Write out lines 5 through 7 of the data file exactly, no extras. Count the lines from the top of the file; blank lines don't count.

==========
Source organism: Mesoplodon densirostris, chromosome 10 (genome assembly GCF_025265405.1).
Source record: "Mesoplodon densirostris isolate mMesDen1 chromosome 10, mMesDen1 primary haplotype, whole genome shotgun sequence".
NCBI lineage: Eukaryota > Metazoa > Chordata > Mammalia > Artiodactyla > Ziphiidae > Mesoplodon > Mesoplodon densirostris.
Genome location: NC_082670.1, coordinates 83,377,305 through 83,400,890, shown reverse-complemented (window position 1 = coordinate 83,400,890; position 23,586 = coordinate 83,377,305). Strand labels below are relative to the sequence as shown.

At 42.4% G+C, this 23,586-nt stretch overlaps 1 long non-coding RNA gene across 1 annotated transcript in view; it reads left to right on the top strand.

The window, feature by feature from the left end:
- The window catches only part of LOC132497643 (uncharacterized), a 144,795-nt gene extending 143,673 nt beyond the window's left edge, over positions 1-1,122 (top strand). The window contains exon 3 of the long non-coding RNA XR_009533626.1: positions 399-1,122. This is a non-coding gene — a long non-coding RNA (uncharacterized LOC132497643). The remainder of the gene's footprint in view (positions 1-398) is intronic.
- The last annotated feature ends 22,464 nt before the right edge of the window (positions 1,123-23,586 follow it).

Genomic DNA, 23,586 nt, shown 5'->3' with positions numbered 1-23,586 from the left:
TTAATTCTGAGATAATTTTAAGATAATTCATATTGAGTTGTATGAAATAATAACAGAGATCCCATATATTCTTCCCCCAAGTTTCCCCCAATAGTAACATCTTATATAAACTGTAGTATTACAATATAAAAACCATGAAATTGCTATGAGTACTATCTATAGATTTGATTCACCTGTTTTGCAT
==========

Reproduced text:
At 42.4% G+C, this 23,586-nt stretch overlaps 1 long non-coding RNA gene across 1 annotated transcript in view; it reads left to right on the top strand.

The window, feature by feature from the left end:
- The window catches only part of LOC132497643 (uncharacterized), a 144,795-nt gene extending 143,673 nt beyond the window's left edge, over positions 1-1,122 (top strand). The window contains exon 3 of the long non-coding RNA XR_009533626.1: positions 399-1,122. This is a non-coding gene — a long non-coding RNA (uncharacterized LOC132497643). The remainder of the gene's footprint in view (positions 1-398) is intronic.